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Third Time Lucky for the Eighth Doctor and Lucie Miller
on 22 December 2009
'Orbis' kicks off the third season of New Eighth Doctor Adventures starring Paul McGann as the Doctor and Sheridan Smith as Lucie Miller, and does it in style. Alan Barnes and Nicholas Briggs' story is a great example of exploiting the audio medium to the full, and telling the kind of story that would be difficult, maybe impossible, to tell effectively in a visual medium. The Doctor has settled on the watery planet of Orbis, having apparently forgotten much of his past - it's been a long time since he last saw his companion Lucie, who, having been deposited back home at the end of the last season by the Time Lords, is now seized and dragged across time and space by recurring nemesis the Headhunter. Meanwhile, the Keltans, friendly jellyfish-like natives of Orbis whom the Doctor lives among, are being threatened by the aggressive Molluscari, led by the hermaphrodite Crassostrea. But how do all these strands weave together...?
On paper, none of this sounds especially promising, and I almost skipped 'Orbis' - I'm glad I didn't. It's a gem - funny and dramatic in equal measure, and bolstered by some terrific performances, both from the regulars and guest stars. Andrew Sachs goes completely over the top as the villainous Crassostrea, and strikes the perfect balance between menace and comedy as the script demands, and it's nice to hear Katarina Olsson reprise her role from previous episodes as the Headhunter. But it's Laura Solon (Perrier Award winner and star of Radio 4's 'Talking And Not Talking') playing the Doctor's faithful friend Selta who really impressed - a very funny, and at times touching, performance.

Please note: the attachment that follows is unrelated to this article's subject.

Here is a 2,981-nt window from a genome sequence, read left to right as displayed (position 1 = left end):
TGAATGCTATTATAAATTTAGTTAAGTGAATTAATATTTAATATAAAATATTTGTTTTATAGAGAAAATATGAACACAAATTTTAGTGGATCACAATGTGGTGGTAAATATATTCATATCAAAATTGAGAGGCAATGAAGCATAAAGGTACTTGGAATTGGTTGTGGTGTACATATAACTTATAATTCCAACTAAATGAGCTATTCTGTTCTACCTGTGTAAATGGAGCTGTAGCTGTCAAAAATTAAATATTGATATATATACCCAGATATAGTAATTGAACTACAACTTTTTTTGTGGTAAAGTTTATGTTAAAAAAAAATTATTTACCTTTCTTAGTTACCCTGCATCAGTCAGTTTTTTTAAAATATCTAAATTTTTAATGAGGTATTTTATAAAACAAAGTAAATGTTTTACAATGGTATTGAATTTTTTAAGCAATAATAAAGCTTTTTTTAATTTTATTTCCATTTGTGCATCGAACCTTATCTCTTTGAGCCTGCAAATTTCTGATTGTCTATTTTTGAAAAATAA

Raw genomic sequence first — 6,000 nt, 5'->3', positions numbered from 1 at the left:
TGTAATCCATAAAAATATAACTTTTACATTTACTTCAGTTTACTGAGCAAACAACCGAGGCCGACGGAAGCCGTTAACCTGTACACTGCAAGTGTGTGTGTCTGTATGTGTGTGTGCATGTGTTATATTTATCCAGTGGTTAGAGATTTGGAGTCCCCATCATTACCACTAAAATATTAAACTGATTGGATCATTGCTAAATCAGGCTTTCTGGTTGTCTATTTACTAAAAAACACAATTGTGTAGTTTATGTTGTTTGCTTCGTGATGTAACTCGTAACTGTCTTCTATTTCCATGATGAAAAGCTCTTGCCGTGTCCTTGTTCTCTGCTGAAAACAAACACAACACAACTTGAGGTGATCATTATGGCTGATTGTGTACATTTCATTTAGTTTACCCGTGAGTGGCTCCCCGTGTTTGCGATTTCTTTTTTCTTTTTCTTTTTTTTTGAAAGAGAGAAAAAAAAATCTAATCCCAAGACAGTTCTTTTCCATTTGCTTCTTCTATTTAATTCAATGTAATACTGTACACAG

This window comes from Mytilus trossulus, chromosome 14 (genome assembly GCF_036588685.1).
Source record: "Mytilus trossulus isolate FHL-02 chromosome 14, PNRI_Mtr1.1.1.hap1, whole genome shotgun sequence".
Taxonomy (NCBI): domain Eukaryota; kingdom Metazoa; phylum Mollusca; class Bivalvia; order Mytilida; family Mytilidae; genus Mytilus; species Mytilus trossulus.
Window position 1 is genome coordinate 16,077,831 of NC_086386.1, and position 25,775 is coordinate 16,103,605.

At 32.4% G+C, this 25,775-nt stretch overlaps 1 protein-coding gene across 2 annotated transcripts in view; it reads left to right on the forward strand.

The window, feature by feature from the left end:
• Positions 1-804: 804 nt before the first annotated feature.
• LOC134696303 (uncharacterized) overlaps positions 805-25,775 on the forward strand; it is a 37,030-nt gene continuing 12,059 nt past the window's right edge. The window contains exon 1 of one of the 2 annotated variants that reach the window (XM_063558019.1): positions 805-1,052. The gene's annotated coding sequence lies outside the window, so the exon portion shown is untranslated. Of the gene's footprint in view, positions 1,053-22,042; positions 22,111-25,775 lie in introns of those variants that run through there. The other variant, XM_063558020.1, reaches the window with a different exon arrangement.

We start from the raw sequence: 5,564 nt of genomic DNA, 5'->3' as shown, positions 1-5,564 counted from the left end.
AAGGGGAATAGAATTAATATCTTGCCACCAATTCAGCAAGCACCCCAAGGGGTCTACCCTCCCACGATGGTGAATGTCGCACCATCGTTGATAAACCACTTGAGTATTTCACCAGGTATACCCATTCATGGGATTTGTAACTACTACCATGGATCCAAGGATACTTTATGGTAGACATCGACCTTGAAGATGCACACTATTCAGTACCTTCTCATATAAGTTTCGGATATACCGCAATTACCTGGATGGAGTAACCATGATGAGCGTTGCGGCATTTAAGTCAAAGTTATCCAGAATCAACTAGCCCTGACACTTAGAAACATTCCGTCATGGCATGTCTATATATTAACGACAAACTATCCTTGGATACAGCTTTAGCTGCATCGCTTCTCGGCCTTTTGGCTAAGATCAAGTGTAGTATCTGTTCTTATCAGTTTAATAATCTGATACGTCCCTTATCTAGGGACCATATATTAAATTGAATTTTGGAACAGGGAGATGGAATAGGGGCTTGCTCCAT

Although it would certainly help if the listener was familiar with previous events in the Doctor and Lucie's travels, and in particular those of the Season Two finale 'The Vengeance of Morbius', there's nothing here that should be a problem for anyone wanting to use 'Orbis' as a jumping-on point for this series with little or no prior knowledge of what went before. At roughly an hour long (split into two half-hour episodes), this doesn't outstay its welcome, and really whets the appetite for a new series of adventures for Paul McGann's Doctor. In fact, it's unquestionably one of the highlights of his tenure so far.